The far right is pitting God against women. Mike Huckabee's support for the decision to deny a 10-year-old rape victim an abortion is just another example in a long history that continues this election season.
At Fox News' Republican Presidential debate in Cleveland, Jeb Bush boasted that, informed by his faith, he "defunded planned parenthood and created a culture of life in my state." When Megyn Kelly asked Scott Walker if he would "really let a mother die rather than have an abortion," he refused to temper his position that there should be no exceptions to his "pro-life" position.
Ted Cruz professed "God speaks to me every day through the scriptures and this informs my position on religious liberty, life, and marriage." And Marco Rubio argued that even in the case of rape, women should not have the ability to make choices about their pregnancies. Sadly, such proclamations ignore individual rights, freedom of religion, and the fact that faith as a guiding principle can be dangerous when the foundational teachings of social justice are ignored.
In an effort to create a "moral" society, women's health and welfare are nothing more than political pawns for too many Republicans. The supposed secular nature of the nation aside, the parameters of the pro-life conversation are severely limited in scope. Claiming they are focused on protecting life in the name of God, such views ignore the interconnection between such legislation and poverty rates. Politicians who brag about defunding Planned Parenthood ignore that nearly all federal funding received by the organization goes to contraception and other essential health services. Under Jeb Bush's "culture of life," Florida became one of the worst states for women's health and wellbeing in the nation. Sr. Joan Chittister has explained these political notions are pro-birth; little attention is given to what becomes of children once they are born or to the women who have given birth.
Even Joe Biden, who acknowledged that his Catholic values - particularly in relation to reproductive health -- should not be forced upon other Americans, fails to recognize that Catholicism supports the wellbeing of women. Reproductive health is a social justice issue and refusal to grant access perpetuates the oppression of women.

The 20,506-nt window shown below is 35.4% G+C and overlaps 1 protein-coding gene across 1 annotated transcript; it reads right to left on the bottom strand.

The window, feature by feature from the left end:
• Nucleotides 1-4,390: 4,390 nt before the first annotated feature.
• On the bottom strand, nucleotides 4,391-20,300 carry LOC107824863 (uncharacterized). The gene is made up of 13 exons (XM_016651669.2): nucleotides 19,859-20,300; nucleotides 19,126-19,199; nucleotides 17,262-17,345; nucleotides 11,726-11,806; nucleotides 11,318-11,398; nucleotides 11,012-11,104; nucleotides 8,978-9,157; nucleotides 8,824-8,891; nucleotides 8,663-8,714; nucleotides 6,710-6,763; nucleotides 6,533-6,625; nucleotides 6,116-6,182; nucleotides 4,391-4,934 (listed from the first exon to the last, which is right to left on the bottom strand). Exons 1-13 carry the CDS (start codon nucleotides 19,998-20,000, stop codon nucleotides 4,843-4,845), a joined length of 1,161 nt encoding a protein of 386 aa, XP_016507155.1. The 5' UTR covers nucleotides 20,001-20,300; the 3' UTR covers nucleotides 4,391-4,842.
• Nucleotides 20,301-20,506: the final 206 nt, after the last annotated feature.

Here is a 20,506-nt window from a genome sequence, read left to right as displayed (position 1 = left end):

Perhaps Justice Ruth Bader Ginsburg said it best: "Reproductive freedom is in a sorry situation in the United States. Poor women don't have choice."
It is no coincidence that the viable female candidate running for president, who also identifies as Christian, insists on prioritizing women's rights. Hillary Clinton is campaigning hard on supporting funding for Planned Parenthood and recognizes the connection between legislation supporting reproductive health and tackling poverty issues plaguing women in the US.
Reproductive health is not the only women's issue threatened by the right wing. The lack of paid maternity leave in the US is connected to the patriarchal idea that women's roles are in the home, a notion reinforced by conservative religious ideals. Additionally, the fact that women continue to be underpaid, and salaries decrease for a woman with each child she births, are also directly connected to misogynistic conceptions of gender roles.
Lack of access to reproductive health, low wages, and limited access to childcare and maternity leave are major contributors to women being the most impoverished group in the nation. The inability for right wing politicians to make these connections and understand how their misguided notions of religious ideals play into the perpetuation of these issues is highly problematic and puts women, especially underprivileged women, in this country at serious risk. The result? Women's rights continue to be diminished in favor of intolerance, ignorance, and supposed religious values.
This outcome is not only unacceptable for American women in the twenty-first century; it is also repugnant to feminists of faith who have done the hard work of showing that Christian and other patriarchal religions do not, in fact, require anti-woman readings or the policies that flow from them. It's worth considering: If compelling pro-woman readings of religious texts exist, why would anyone choose to embrace those that result in our oppression?
The issues women are facing in the 2016 election are not new. With a majority of candidates being white, male, and Christian, the presidential race continues to be a platform to marginalize women based on misinterpreted Christian ideals. It's time for Republicans to understand once and for all that they cannot ride our oppression all the way to the White House. Anyone who attempts to do so should be ashamed. And defeated.
It's 2015 in America. Women have no intention of returning to Biblical times.
This piece was co-authored by Gina-Messina-Dysert, Jennifer Zobair, and Amy Levin, who are co-editors of Faithfully Feminist: Jewish, Christian, and Muslim Feminists on Why We Stay.